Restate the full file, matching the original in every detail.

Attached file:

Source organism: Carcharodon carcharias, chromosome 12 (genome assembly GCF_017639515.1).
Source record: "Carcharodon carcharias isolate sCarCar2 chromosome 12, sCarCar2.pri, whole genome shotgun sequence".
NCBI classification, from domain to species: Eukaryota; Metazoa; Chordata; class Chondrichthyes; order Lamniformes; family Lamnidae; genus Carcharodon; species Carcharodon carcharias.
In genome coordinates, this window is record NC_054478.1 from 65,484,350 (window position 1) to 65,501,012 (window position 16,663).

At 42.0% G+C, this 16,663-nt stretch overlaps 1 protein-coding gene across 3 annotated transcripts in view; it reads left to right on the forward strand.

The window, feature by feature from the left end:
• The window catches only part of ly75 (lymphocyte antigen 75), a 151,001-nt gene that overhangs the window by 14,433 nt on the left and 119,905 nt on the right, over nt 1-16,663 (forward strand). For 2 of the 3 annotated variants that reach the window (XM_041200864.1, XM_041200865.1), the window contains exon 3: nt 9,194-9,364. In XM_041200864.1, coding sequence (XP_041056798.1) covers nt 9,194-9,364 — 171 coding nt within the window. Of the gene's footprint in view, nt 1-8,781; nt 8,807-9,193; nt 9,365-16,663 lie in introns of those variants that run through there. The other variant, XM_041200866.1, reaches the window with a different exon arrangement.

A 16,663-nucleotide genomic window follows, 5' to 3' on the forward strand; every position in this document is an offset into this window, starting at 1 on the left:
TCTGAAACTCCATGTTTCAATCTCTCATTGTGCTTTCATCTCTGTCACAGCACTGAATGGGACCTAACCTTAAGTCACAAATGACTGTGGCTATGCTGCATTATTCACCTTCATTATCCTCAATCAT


Source organism: Carcharodon carcharias, chromosome 12 (genome assembly GCF_017639515.1).
Source record: "Carcharodon carcharias isolate sCarCar2 chromosome 12, sCarCar2.pri, whole genome shotgun sequence".
NCBI classification, from domain to species: Eukaryota; Metazoa; Chordata; class Chondrichthyes; order Lamniformes; family Lamnidae; genus Carcharodon; species Carcharodon carcharias.
In genome coordinates, this window is record NC_054478.1 from 65,484,350 (window position 1) to 65,501,012 (window position 16,663).

At 42.0% G+C, this 16,663-nt stretch overlaps 1 protein-coding gene across 3 annotated transcripts in view; it reads left to right on the forward strand.

The window, feature by feature from the left end:
• The window catches only part of ly75 (lymphocyte antigen 75), a 151,001-nt gene that overhangs the window by 14,433 nt on the left and 119,905 nt on the right, over nt 1-16,663 (forward strand). For 2 of the 3 annotated variants that reach the window (XM_041200864.1, XM_041200865.1), the window contains exon 3: nt 9,194-9,364. In XM_041200864.1, coding sequence (XP_041056798.1) covers nt 9,194-9,364 — 171 coding nt within the window. Of the gene's footprint in view, nt 1-8,781; nt 8,807-9,193; nt 9,365-16,663 lie in introns of those variants that run through there. The other variant, XM_041200866.1, reaches the window with a different exon arrangement.

A 16,663-nucleotide genomic window follows, 5' to 3' on the forward strand; every position in this document is an offset into this window, starting at 1 on the left:
TCTGAAACTCCATGTTTCAATCTCTCATTGTGCTTTCATCTCTGTCACAGCACTGAATGGGACCTAACCTTAAGTCACAAATGACTGTGGCTATGCTGCATTATTCACCTTCATTATCCTCAATCAT